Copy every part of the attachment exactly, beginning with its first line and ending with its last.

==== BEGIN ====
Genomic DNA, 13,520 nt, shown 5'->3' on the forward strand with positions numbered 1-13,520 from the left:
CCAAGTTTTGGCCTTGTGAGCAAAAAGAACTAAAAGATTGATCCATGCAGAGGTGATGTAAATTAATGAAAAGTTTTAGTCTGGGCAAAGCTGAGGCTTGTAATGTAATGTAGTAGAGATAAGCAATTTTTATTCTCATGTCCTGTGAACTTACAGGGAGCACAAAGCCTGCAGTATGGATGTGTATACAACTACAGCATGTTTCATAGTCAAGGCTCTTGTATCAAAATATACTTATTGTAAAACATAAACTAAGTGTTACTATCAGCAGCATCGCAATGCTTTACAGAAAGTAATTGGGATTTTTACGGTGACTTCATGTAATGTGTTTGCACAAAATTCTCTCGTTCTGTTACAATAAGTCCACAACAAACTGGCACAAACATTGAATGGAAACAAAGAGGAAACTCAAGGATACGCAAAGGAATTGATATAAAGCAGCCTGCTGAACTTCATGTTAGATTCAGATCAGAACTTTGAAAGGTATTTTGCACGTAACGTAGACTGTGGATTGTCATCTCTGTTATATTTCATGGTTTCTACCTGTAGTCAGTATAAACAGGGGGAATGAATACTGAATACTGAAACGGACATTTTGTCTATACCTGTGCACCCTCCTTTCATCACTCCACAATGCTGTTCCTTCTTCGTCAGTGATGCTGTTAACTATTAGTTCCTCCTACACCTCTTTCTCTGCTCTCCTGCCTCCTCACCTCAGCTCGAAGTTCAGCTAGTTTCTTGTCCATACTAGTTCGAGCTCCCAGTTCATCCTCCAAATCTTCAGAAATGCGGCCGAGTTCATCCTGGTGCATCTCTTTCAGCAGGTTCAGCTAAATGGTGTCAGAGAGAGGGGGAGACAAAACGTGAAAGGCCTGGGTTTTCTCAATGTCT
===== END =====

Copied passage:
Genomic DNA, 13,520 nt, shown 5'->3' on the forward strand with positions numbered 1-13,520 from the left:
CCAAGTTTTGGCCTTGTGAGCAAAAAGAACTAAAAGATTGATCCATGCAGAGGTGATGTAAATTAATGAAAAGTTTTAGTCTGGGCAAAGCTGAGGCTTGTAATGTAATGTAGTAGAGATAAGCAATTTTTATTCTCATGTCCTGTGAACTTACAGGGAGCACAAAGCCTGCAGTATGGATGTGTATACAACTACAGCATGTTTCATAGTCAAGGCTCTTGTATCAAAATATACTTATTGTAAAACATAAACTAAGTGTTACTATCAGCAGCATCGCAATGCTTTACAGAAAGTAATTGGGATTTTTACGGTGACTTCATGTAATGTGTTTGCACAAAATTCTCTCGTTCTGTTACAATAAGTCCACAACAAACTGGCACAAACATTGAATGGAAACAAAGAGGAAACTCAAGGATACGCAAAGGAATTGATATAAAGCAGCCTGCTGAACTTCATGTTAGATTCAGATCAGAACTTTGAAAGGTATTTTGCACGTAACGTAGACTGTGGATTGTCATCTCTGTTATATTTCATGGTTTCTACCTGTAGTCAGTATAAACAGGGGGAATGAATACTGAATACTGAAACGGACATTTTGTCTATACCTGTGCACCCTCCTTTCATCACTCCACAATGCTGTTCCTTCTTCGTCAGTGATGCTGTTAACTATTAGTTCCTCCTACACCTCTTTCTCTGCTCTCCTGCCTCCTCACCTCAGCTCGAAGTTCAGCTAGTTTCTTGTCCATACTAGTTCGAGCTCCCAGTTCATCCTCCAAATCTTCAGAAATGCGGCCGAGTTCATCCTGGTGCATCTCTTTCAGCAGGTTCAGCTAAATGGTGTCAGAGAGAGGGGGAGACAAAACGTGAAAGGCCTGGGTTTTCTCAATGTCT